Sunstein's book was inspired by the phrase, "The Daily Me," the ability to personalize and customize news offerings on the web in line with our personal predispositions, meaning conservatives can visit Townhall.com for their news, and liberals the Daily Kos. We enter these "echo chambers," and find our prevailing views strengthened and pulled toward the ideological poles. This is symptomatic of the fragmentation of our media.
The author conducted an experience in Boulder and Colorado Springs among liberal and conservative residents of each respective city. Participants were recruited in the basis of their like/dislike of Vice President Cheney. When discussing the issues of gay marriage, climate change, and affirmative action, members of the like-minded groups become even more extreme in their views, as diversity of thought declined in the process. Sunstein contends that our prevailing Internet culture produces similar effects.
At the same time, when we enter such "echo chambers," we come to think of those who disagree with us and enemies and antagonists. This bitter polarization, according to Sunstein, is bad for democracy.
Contrary to the "marketplace of ideas" concept of free speech advanced by former Supreme Court Justice Oliver Wendell Holmes, Sunstein advances a competing notion of free speech championed by former Justice Louis Brandeis, who called for governmental maintenance of public forums open to diverse points of view. He works from the premise that we have a civic obligation to hear from people with viewpoints different than our own.
To accomplish this, we must rely upon shared experiences like those offered by a museum open to the public. National holidays like the 4th of July and Martin Luther King, Jr. Day also help us recognize our commonalities as citizens. He credits former colleague and current presidential candidate Senator Barack Obama for understanding this notion. For example, Obama speaks of a feminist who talks her friend out of having an abortion, while at the same time an evangelical Christian helps to pay for an abortion for an acquaintance. By combining red and blue, he helps us to see that we are all a certain shade of purple.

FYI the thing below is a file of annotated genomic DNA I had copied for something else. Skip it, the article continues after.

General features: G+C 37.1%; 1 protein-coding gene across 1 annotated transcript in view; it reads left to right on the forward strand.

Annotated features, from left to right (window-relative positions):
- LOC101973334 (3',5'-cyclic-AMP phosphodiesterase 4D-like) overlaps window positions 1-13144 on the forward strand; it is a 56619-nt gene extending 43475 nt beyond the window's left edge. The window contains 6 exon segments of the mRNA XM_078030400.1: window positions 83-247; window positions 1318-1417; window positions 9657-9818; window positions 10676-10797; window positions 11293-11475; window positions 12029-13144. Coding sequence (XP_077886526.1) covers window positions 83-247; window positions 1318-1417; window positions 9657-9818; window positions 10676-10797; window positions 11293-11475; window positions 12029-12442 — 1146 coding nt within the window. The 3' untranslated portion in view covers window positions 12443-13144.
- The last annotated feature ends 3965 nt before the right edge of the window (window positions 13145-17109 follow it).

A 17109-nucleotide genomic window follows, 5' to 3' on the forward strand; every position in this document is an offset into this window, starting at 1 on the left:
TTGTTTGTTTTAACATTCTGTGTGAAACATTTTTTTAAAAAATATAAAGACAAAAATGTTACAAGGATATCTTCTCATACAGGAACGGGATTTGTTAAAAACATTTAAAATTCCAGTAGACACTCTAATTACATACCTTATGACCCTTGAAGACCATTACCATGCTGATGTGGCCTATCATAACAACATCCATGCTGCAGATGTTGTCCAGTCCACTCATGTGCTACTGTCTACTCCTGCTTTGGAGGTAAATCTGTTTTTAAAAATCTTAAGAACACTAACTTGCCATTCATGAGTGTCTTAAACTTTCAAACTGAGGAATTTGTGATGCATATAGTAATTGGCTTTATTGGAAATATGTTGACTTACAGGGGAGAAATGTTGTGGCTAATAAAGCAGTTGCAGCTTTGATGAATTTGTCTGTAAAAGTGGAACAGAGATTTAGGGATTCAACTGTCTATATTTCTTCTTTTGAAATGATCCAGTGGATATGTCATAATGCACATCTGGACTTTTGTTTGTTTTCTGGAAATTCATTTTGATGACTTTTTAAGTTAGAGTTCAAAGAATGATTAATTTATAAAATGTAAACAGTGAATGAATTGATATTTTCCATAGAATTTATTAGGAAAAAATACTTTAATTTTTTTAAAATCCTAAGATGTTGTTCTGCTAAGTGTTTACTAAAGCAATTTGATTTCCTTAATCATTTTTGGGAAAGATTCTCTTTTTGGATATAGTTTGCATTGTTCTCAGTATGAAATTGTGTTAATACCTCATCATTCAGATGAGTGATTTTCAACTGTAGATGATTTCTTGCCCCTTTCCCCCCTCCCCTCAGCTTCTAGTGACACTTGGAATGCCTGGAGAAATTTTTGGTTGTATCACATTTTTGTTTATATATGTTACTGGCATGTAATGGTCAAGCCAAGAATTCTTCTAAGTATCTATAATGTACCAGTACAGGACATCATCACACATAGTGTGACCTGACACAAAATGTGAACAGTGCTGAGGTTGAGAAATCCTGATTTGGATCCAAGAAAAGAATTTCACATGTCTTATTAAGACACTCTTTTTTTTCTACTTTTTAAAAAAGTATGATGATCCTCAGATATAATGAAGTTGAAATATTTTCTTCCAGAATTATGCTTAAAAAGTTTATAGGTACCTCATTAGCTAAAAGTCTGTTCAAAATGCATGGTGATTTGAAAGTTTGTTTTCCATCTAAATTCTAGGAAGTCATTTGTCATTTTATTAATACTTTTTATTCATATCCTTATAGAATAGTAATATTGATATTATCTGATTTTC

Daily newspapers, weekly news magazines, and network TV news also provide shared experiences, but declining readership and ratings have undermined this common experience where we are exposed to points of view we never would have chosen independently. An op-ed page perhaps captures this phenomenon best, as we can be exposed to the traditional conservatism of George Will, the libertarian leanings of Steve Chapman, and the progressive slant of Paul Krugman in a single dose.
Specific to the blogosphere, Sunstein hopes that individual blogs adopt the ethos of a well-functioning newspaper. Link to viewpoints different than one's own, cover a myriad of issues, and in the process moderate the extremities of our polarized polity. Fanning the Flames lives these values.